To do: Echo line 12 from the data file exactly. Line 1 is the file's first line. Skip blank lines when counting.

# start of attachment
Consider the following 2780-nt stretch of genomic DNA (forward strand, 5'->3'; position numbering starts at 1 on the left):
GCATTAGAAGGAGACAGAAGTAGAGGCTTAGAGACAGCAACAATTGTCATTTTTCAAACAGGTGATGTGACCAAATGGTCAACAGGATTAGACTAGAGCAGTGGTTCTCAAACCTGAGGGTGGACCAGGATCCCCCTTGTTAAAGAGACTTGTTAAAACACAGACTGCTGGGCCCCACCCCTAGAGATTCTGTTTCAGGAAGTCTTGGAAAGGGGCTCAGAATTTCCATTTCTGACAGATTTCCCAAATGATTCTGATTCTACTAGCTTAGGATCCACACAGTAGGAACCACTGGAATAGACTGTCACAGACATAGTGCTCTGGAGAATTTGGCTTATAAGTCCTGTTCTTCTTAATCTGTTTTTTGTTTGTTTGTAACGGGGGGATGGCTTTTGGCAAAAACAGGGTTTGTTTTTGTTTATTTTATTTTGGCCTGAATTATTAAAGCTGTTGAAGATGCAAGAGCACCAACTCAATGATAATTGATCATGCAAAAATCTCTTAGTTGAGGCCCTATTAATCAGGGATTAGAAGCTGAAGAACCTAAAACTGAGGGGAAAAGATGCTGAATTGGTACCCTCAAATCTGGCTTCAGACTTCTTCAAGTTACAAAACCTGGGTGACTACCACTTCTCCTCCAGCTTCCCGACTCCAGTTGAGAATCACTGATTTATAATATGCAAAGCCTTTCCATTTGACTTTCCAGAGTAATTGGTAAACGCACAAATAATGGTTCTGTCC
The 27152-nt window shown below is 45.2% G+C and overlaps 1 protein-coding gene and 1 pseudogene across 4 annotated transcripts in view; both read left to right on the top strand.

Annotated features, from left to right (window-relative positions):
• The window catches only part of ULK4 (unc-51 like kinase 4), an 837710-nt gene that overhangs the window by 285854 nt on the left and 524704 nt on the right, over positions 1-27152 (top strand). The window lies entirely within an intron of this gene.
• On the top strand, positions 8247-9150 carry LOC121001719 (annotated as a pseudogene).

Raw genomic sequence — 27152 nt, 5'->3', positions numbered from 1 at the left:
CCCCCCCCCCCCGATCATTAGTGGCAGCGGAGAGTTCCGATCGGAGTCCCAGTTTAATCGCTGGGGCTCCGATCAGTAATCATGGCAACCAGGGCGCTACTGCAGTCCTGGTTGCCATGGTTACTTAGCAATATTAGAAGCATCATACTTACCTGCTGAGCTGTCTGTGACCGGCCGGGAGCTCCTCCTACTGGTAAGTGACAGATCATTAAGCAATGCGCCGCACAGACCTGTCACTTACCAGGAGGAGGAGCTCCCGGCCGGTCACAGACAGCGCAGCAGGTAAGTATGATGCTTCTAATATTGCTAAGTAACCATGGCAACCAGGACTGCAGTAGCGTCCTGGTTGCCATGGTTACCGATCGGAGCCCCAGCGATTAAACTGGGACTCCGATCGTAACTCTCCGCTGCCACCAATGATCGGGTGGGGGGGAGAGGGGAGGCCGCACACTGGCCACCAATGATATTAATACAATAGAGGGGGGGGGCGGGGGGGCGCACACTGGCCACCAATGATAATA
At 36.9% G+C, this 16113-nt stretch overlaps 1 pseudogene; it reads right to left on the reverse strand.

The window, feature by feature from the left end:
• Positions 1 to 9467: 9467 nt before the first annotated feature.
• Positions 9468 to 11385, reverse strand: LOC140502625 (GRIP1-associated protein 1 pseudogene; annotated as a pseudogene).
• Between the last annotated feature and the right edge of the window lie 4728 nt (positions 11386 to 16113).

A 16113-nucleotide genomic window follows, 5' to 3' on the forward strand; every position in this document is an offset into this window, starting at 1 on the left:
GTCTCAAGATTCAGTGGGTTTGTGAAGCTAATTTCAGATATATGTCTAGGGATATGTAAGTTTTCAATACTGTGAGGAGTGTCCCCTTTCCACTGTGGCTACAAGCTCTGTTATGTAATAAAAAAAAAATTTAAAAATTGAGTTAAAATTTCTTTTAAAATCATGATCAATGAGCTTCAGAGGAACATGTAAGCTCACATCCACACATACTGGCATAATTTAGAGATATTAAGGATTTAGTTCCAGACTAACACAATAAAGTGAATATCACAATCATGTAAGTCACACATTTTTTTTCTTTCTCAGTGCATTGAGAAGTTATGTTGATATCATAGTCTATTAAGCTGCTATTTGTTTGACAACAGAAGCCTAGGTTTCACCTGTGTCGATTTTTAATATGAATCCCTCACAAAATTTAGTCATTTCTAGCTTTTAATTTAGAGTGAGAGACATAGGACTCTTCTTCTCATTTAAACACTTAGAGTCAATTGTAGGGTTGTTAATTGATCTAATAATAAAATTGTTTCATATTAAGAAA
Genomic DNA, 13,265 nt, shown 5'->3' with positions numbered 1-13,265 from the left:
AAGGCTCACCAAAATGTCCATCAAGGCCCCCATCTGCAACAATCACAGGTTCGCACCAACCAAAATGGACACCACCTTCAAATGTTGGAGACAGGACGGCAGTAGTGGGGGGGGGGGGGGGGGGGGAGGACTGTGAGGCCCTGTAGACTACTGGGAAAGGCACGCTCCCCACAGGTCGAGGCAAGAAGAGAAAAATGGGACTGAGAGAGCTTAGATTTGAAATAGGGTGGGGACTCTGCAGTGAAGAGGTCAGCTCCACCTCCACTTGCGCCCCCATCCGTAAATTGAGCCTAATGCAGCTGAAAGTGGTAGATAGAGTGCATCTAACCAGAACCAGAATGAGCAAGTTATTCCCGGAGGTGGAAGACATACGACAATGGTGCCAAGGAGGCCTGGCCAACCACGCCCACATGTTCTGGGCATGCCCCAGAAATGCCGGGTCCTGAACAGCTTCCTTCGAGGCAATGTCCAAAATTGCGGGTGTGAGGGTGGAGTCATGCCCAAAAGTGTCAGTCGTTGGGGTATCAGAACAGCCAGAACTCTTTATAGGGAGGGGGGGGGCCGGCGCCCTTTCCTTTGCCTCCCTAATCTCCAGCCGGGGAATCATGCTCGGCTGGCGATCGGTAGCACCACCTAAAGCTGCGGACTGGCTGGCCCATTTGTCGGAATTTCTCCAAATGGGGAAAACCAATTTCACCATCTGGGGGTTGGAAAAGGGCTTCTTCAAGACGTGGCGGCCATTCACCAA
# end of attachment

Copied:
• Positions 9468 to 11385, reverse strand: LOC140502625 (GRIP1-associated protein 1 pseudogene; annotated as a pseudogene).